With the Army gearing up for yet another push against the Taliban and ISIS in Afghanistan, the M1A2 v3’s emphasis on IED protection and urban combat seems to reflect the lessons learned by Department of Defense learned from the three-year campaign against ISIS in the streets of Mosul in Iraq and Raqqa in Syria. And although the v3 likely won’t stare down militants in the cities and deserts of the Middle East for at least a few years, here’s hoping that there’s a few ISIS bunkers left to annihilate by the time it joins the party.
MOSCOW (Reuters) - Russia will return three captured naval ships to Ukraine on Monday and is moving them to a handover location agreed with Kiev, Crimea's border guard service was cited as saying by Russian news agencies on Sunday.
A Reuters reporter in Crimea, which Russian annexed from Ukraine in 2014, earlier on Sunday saw coastguard boats pulling the three vessels through the Kerch Strait toward the Black Sea where they could potentially be handed over to Ukraine.
Nine years after losing both legs in Afghanistan, he's found purpose in family, friends and inspiring others
There's a joke that Joey Jones likes to use when he feels the need to ease the tension in a room or in his own head.
To calm himself down, he uses it to remind himself of the obstacles he's had to overcome. When he faces challenges today — big or small — it brings him back to a time when the stakes were higher.
Jones will feel out a room before using the line. For nearly a decade, Jones, 33, has told his story to thousands of people, given motivational speeches to NFL teams and acted alongside a three-time Academy Award-winning actor.
On Tuesday afternoon, he stood at the front of a classroom at his alma mater, Southeast Whitfield High School in Georgia. The room was crowded with about 30 honor students.
It took about 20 minutes, but Jones started to get more comfortable as the room warmed up to him. A student asked about how he deals with post-traumatic stress disorder.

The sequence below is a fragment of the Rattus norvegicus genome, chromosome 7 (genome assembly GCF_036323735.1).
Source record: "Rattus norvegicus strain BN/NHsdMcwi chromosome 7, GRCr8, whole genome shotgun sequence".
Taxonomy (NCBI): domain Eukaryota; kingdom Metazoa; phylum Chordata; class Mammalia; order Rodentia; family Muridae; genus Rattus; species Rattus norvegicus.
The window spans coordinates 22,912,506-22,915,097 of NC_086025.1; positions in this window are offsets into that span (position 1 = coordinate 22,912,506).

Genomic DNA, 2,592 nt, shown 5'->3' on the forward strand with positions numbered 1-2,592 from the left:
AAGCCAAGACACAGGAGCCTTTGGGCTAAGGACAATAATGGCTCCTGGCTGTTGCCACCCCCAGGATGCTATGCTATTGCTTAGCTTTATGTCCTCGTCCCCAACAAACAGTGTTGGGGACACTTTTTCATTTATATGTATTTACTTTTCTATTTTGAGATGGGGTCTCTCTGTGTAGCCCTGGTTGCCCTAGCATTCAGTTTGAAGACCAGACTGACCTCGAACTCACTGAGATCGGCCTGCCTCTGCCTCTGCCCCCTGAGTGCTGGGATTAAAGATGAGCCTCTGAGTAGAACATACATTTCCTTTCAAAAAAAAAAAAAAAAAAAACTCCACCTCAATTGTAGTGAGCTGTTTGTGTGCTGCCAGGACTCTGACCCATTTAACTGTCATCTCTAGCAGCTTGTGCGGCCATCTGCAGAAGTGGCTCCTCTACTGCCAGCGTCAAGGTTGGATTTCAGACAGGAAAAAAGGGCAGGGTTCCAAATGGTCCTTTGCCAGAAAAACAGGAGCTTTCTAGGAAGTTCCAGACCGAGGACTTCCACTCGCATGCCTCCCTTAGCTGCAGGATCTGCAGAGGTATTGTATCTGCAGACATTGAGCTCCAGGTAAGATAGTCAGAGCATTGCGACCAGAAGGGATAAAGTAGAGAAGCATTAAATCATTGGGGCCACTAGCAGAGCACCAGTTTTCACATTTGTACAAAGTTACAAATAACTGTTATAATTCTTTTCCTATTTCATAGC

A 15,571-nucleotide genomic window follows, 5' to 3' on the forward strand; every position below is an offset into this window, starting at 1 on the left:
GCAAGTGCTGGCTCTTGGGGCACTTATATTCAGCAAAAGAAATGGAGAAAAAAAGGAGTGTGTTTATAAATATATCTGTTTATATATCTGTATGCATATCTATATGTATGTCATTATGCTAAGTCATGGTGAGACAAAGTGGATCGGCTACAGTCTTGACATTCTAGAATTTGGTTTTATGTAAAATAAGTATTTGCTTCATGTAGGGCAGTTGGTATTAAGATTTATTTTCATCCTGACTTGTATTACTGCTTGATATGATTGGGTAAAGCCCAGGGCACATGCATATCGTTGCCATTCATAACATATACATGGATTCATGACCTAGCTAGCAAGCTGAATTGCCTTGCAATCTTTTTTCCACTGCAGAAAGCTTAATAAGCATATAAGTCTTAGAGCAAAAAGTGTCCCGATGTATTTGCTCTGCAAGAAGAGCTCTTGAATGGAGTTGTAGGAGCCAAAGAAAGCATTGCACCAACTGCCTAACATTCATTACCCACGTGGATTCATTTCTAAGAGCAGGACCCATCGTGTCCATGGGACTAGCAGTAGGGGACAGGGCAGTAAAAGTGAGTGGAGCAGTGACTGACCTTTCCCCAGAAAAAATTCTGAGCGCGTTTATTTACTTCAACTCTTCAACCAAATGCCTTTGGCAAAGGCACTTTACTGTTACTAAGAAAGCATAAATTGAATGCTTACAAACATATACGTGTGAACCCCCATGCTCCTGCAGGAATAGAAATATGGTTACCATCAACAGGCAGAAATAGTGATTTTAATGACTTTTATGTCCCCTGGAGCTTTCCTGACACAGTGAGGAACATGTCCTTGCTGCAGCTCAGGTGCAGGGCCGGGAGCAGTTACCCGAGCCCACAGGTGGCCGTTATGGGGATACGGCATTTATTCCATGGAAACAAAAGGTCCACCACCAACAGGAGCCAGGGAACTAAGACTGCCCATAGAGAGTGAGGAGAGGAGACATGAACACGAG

"I believe in post-traumatic growth," Jones said. "That means you go through tough and difficult situations and on the back end through recovery, you learn strength."
It didn't take long for a central theme to emerge at the funeral of U.S. Marine Pfc. Joseph Livermore, an event attended by hundreds of area residents Friday at Union Cemetery in Bakersfield.
It's a theme that stems from a widespread local belief that the men and women who have served in the nation's armed forces are held in particularly high esteem here in the southern valley.
"In Bakersfield and Kern County, we celebrate our veterans like no place else on Earth," Bakersfield Chief of Police Lyle Martin told the gathering of mourners.
ROCKFORD — Delta Force sniper Sgt. First Class James P. McMahon's face was so badly battered and cut, "he looked like he was wearing a fright mask" as he stood atop a downed Black Hawk helicopter and pulled free the body of a fellow soldier from the wreckage.
That's the first description of McMahon in the book by journalist Mark Bowden called "Black Hawk Down: A Story of Modern War." It is a detailed account of the horrific Battle of the Black Sea fought in the streets of Mogadishu, Somalia, in October 1993. It claimed the lives of 18 elite American soldiers.